Advertisement

Tumor Biology

, Volume 35, Issue 4, pp 3641–3645 | Cite as

STAG2 expression in oral cancer and potentially malignant lesions

  • Vanessa Fátima Bernardes
  • Gefter Thiago Batista Correa
  • Adriano Mota Loyola
  • Sérgio Vitorino Cardoso
  • Alfredo Maurício Batista de Paula
  • Mônica Maria Demas Álvares Cabral
  • Ricardo Santiago Gomez
  • Carolina Cavaliéri Gomes
Research Article

Abstract

Oral cancer is a world health problem, and one of the highest incidence rates of oral cancer worldwide occurs in Brazil. STAG2 is part of the cohesin complex which is responsible for sister chromatid cohesion. STAG2 loss of expression was reported in a range of tumors, and STAG2 loss was found to cause chromosomal instability and aneuploidy in cancer cells. On the basis of these findings, we investigated STAG2 expression in oral cancer and potentially malignant lesions. We investigated STAG2 immunoexpression in oral cancer, lip cancer, oral leukoplakia, and actinic cheilitis, including complete clinical information. Normal oral mucosa samples were included as normal controls. STAG2 protein was highly expressed in all samples. We further tested STAG2 expression in gastric adenocarcinomas and glioblastomas, as these tumor types were previously shown to lose STAG2 expression. We found homogenous expression of STAG2 by these tumor cells. Our results suggest that STAG2 loss of expression is not a common event in oral carcinogenesis.

Keywords

Oral cancer Oral leukoplakia Actinic cheilitis Lip cancer STAG2 Glioblastoma Gastric adenocarcinoma 

Notes

Acknowledgments

This study was supported by Fundação de Amparo à Pesquisa de Minas Gerais (FAPEMIG) and Conselho Nacional de Desenvolvimento Científico e Tecnológico (CNPq), Brazil. Gomes CC, Cardoso SV, Loyola AM, de Paula AMB, and Gomez RS are research fellows at the CNPq, Brazil. The authors would like to thank Miss Mirna Maciel D’Auriol Souza for her excellent technical assistance.

Conflicts of interest

None

References

  1. 1.
    de Camargo Cancela M, Voti L, Guerra-Yi M, Chapuis F, Mazuir M, Curado MP. Oral cavity cancer in developed and in developing countries: population-based incidence. Head Neck. 2010;32:357–67.PubMedGoogle Scholar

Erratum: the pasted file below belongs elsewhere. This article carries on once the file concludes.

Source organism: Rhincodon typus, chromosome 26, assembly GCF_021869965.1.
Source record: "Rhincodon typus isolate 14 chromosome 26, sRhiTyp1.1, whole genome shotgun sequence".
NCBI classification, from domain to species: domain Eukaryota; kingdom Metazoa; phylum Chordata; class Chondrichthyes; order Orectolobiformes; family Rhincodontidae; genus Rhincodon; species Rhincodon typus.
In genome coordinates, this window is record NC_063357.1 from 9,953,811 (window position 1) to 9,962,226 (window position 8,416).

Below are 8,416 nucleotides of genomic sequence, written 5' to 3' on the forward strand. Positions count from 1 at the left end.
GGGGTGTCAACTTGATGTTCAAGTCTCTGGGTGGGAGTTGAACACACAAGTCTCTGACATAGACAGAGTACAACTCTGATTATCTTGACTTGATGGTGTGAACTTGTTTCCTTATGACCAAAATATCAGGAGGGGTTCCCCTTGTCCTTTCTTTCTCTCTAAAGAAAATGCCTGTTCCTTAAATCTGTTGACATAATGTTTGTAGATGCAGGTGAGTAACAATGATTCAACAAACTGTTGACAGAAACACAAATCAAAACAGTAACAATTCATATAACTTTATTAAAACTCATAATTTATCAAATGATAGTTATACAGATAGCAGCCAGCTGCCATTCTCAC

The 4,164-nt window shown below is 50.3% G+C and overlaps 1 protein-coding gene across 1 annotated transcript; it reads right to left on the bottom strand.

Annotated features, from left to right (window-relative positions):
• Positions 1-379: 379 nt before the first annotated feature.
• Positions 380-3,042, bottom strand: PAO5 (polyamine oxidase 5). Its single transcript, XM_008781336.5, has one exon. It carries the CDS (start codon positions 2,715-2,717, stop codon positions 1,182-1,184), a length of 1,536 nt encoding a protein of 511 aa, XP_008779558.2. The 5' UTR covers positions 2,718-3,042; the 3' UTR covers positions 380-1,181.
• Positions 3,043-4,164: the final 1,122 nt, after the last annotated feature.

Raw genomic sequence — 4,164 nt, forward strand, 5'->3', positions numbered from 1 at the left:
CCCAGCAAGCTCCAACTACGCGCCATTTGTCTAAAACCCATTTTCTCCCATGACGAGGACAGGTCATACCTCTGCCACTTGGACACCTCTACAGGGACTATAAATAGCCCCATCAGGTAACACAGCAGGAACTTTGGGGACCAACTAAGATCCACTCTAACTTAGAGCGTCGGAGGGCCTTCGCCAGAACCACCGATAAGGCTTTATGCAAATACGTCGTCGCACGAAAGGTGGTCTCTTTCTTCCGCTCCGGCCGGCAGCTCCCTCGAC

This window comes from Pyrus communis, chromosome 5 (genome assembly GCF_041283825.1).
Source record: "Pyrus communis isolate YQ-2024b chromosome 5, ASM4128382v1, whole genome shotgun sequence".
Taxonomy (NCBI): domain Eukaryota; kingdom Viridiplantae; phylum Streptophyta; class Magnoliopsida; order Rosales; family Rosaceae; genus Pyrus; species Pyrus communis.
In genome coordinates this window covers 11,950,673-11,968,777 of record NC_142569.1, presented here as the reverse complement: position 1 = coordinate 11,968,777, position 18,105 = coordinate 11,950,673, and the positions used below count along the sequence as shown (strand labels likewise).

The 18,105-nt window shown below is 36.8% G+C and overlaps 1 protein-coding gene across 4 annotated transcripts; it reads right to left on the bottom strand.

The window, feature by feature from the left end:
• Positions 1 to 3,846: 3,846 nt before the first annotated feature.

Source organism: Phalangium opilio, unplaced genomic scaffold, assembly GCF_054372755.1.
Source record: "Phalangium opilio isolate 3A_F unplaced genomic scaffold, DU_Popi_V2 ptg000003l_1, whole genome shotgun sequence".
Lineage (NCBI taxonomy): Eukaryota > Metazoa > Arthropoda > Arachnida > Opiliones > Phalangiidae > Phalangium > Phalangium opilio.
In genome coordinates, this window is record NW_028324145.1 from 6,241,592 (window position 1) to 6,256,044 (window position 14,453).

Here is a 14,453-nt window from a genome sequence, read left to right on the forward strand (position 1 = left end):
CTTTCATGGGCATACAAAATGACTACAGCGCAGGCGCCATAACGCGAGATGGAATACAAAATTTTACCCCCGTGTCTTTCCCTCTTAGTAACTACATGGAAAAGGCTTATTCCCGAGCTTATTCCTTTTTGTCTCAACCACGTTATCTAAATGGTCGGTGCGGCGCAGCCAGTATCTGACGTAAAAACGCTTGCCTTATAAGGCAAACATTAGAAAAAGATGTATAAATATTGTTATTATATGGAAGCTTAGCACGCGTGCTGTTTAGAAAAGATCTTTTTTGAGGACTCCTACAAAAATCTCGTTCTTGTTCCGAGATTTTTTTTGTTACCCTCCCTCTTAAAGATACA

2. 2.
    Estimate/2014: Cancer incidence in Brazil. In: Instituto Nacional de Câncer José Alencar Gomes da Silva http://www.inca.gov.br. Accessed 4 Nov 2013
  3. 3.
    Nasmyth K, Haering CH. Cohesin: its roles and mechanisms. Annu Rev Genet. 2009;43:525–58.PubMedCrossRefGoogle Scholar
  4. 4.
    Mannini L, Menga S, Musio A. The expanding universe of cohesin functions: a new genome stability caretaker involved in human disease and cancer. Hum Mutat. 2010;31:623–30.PubMedCrossRefGoogle Scholar
  5. 5.
    Solomon DA, Kim T, Diaz-Martinez LA, Fair J, Elkahloun AG, Harris BT, et al. Mutational inactivation of STAG2 causes aneuploidy in human cancer. Science. 2011;333:1039–43.PubMedCentralPubMedCrossRefGoogle Scholar
  6. 6.
    Kim MS, Kim SS, Je EM, Yoo NJ, Lee SH. Mutational and expressional analyses of STAG2 gene in solid cancers. Neoplasma. 2012;59:524–9.PubMedCrossRefGoogle Scholar
  7. 7.
    Reshmi SC, Gollin SM. Chromosomal instability in oral cancer cells. J Dent Res. 2005;84:107–17.PubMedCrossRefGoogle Scholar
  8. 8.
    Bernstein JM, Bernstein CR, West CM, Homer JJ. Molecular and cellular processes underlying the hallmarks of head and neck cancer. Eur Arch Otorhinolaryngol. 2013;270:2585–93.PubMedCrossRefGoogle Scholar
  9. 9.
    American Joint Committee on Cancer. AJCC Cancer Staging Manual. New York: AJCC; 2002.Google Scholar
  10. 10.
    Barnes L, Eveson JW, Reichart P, Sidransky D. Pathology and genetics of head and neck tumours. Lyon: IARC; 2005.Google Scholar
  11. 11.
    Walker RA. Quantification of immunohistochemistry-issues concerning methods, utility and semiquantitative assessment I. Histopathology. 2006;49:406–10.PubMedCrossRefGoogle Scholar
  12. 12.
    Almendro V, Marusyk A, Polyak K. Cellular heterogeneity and molecular evolution in cancer. Annu Rev Pathol. 2013;8:277–302.PubMedCrossRefGoogle Scholar
  13. 13.
    Nassar A, Radhakrishnan A, Cabrero IA, Cotsonis GA, Cohen C. Intratumoral heterogeneity of immunohistochemical marker expression in breast carcinoma: a tissue microarray-based study. Appl Immunohistochem Mol Morphol. 2010;18:433–41.PubMedGoogle Scholar

Copyright information

© International Society of Oncology and BioMarkers (ISOBM) 2013

Authors and Affiliations

  • Vanessa Fátima Bernardes
    • 1
  • Gefter Thiago Batista Correa
    • 2
  • Adriano Mota Loyola
    • 3
  • Sérgio Vitorino Cardoso
    • 3
  • Alfredo Maurício Batista de Paula
    • 4
  • Mônica Maria Demas Álvares Cabral
    • 5
  • Ricardo Santiago Gomez
    • 2
  • Carolina Cavaliéri Gomes
    • 1
  1. 1.Department of Pathology, Institute of Biological SciencesUniversidade Federal de Minas GeraisBelo HorizonteBrazil
  2. 2.Department of Oral Surgery and Pathology, School of DentistryUniversidade Federal de Minas GeraisBelo HorizonteBrazil
  3. 3.Department of Oral Pathology, School of DentistryUniversidade Federal de UberlândiaUberlândiaBrazil
  4. 4.Department of DentistryUniversidade Estadual de Montes ClarosMontes ClarosBrazil
  5. 5.Department of Pathology and Forensic Medicine, School of MedicineUniversidade Federal de Minas GeraisBelo HorizonteBrazil

Personalised recommendations